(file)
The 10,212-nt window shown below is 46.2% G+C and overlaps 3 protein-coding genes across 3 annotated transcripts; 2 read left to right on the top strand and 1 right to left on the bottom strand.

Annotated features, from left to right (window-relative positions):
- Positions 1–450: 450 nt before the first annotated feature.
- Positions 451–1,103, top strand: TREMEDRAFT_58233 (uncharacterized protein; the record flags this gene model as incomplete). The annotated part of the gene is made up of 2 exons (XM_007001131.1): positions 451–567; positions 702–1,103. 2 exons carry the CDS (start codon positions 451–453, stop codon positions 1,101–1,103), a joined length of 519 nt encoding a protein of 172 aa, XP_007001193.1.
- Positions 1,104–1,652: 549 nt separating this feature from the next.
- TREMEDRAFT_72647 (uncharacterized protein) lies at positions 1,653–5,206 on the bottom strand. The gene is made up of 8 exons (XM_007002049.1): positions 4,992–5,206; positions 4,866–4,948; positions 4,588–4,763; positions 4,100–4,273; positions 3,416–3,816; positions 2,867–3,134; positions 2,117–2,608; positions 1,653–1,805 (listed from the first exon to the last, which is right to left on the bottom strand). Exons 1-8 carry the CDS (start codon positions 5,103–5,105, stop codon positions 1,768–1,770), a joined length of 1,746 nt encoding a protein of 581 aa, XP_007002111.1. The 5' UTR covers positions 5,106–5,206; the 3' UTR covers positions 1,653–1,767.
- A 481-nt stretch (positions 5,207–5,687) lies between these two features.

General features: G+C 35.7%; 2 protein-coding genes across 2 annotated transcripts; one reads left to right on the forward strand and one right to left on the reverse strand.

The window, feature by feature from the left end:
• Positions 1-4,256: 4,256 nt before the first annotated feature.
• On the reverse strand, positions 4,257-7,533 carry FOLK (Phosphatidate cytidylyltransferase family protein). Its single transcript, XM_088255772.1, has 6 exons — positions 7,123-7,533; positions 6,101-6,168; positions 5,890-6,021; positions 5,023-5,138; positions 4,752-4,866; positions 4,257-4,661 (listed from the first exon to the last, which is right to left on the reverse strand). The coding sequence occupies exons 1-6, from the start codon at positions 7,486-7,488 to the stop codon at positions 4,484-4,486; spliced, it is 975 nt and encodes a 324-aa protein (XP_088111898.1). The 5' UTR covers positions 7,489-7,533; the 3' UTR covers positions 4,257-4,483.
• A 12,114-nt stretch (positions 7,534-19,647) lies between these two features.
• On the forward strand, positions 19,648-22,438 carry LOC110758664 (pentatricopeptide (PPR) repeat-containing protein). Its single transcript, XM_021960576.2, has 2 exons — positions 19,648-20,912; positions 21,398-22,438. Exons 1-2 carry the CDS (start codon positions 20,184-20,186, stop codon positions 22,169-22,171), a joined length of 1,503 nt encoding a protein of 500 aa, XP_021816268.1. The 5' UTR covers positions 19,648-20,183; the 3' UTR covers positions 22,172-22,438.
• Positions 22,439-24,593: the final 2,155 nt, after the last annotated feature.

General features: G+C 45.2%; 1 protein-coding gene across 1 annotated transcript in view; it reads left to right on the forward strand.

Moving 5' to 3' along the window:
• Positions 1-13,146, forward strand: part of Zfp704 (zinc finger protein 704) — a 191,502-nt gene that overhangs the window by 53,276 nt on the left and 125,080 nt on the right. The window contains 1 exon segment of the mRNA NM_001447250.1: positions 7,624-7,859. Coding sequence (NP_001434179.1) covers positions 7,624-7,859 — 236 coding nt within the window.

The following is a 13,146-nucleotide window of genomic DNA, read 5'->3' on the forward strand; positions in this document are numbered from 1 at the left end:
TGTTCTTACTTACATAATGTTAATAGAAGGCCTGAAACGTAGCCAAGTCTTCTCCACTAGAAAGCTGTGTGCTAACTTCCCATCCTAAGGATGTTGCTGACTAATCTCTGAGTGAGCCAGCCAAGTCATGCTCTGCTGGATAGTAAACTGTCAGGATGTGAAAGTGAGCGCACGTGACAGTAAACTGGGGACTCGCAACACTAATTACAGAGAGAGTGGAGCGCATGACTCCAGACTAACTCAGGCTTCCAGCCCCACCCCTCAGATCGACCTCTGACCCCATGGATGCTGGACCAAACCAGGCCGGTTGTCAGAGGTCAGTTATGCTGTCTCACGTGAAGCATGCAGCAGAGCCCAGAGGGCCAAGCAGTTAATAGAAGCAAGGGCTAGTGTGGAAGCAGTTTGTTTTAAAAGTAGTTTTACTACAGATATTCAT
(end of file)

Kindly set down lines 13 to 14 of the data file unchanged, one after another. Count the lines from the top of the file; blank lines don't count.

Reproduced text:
• On the forward strand, positions 19,648-22,438 carry LOC110758664 (pentatricopeptide (PPR) repeat-containing protein). Its single transcript, XM_021960576.2, has 2 exons — positions 19,648-20,912; positions 21,398-22,438. Exons 1-2 carry the CDS (start codon positions 20,184-20,186, stop codon positions 22,169-22,171), a joined length of 1,503 nt encoding a protein of 500 aa, XP_021816268.1. The 5' UTR covers positions 19,648-20,183; the 3' UTR covers positions 22,172-22,438.
• Positions 22,439-24,593: the final 2,155 nt, after the last annotated feature.